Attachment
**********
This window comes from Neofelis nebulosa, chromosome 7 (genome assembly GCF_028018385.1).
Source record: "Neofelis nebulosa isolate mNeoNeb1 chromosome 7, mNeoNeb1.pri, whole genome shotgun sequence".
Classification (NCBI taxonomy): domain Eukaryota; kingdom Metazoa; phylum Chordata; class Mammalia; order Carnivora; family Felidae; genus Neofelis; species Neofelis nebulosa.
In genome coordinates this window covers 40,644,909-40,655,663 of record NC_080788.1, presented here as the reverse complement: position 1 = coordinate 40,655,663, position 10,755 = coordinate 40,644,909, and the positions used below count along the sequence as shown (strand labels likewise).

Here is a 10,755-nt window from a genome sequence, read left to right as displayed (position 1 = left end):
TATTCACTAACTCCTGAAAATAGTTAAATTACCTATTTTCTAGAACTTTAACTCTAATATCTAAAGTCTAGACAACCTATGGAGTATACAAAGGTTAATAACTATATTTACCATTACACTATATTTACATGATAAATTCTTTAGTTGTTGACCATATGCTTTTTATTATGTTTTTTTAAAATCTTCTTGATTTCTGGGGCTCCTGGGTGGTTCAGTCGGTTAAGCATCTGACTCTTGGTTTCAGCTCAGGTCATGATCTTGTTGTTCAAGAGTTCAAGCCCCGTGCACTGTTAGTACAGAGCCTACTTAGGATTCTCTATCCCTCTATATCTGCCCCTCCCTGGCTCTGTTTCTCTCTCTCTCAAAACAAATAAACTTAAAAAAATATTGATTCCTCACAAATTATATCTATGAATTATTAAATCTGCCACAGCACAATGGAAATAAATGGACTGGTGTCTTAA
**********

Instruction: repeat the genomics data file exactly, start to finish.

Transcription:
This window comes from Neofelis nebulosa, chromosome 7 (genome assembly GCF_028018385.1).
Source record: "Neofelis nebulosa isolate mNeoNeb1 chromosome 7, mNeoNeb1.pri, whole genome shotgun sequence".
Classification (NCBI taxonomy): domain Eukaryota; kingdom Metazoa; phylum Chordata; class Mammalia; order Carnivora; family Felidae; genus Neofelis; species Neofelis nebulosa.
In genome coordinates this window covers 40,644,909-40,655,663 of record NC_080788.1, presented here as the reverse complement: position 1 = coordinate 40,655,663, position 10,755 = coordinate 40,644,909, and the positions used below count along the sequence as shown (strand labels likewise).

Here is a 10,755-nt window from a genome sequence, read left to right as displayed (position 1 = left end):
TATTCACTAACTCCTGAAAATAGTTAAATTACCTATTTTCTAGAACTTTAACTCTAATATCTAAAGTCTAGACAACCTATGGAGTATACAAAGGTTAATAACTATATTTACCATTACACTATATTTACATGATAAATTCTTTAGTTGTTGACCATATGCTTTTTATTATGTTTTTTTAAAATCTTCTTGATTTCTGGGGCTCCTGGGTGGTTCAGTCGGTTAAGCATCTGACTCTTGGTTTCAGCTCAGGTCATGATCTTGTTGTTCAAGAGTTCAAGCCCCGTGCACTGTTAGTACAGAGCCTACTTAGGATTCTCTATCCCTCTATATCTGCCCCTCCCTGGCTCTGTTTCTCTCTCTCTCAAAACAAATAAACTTAAAAAAATATTGATTCCTCACAAATTATATCTATGAATTATTAAATCTGCCACAGCACAATGGAAATAAATGGACTGGTGTCTTAA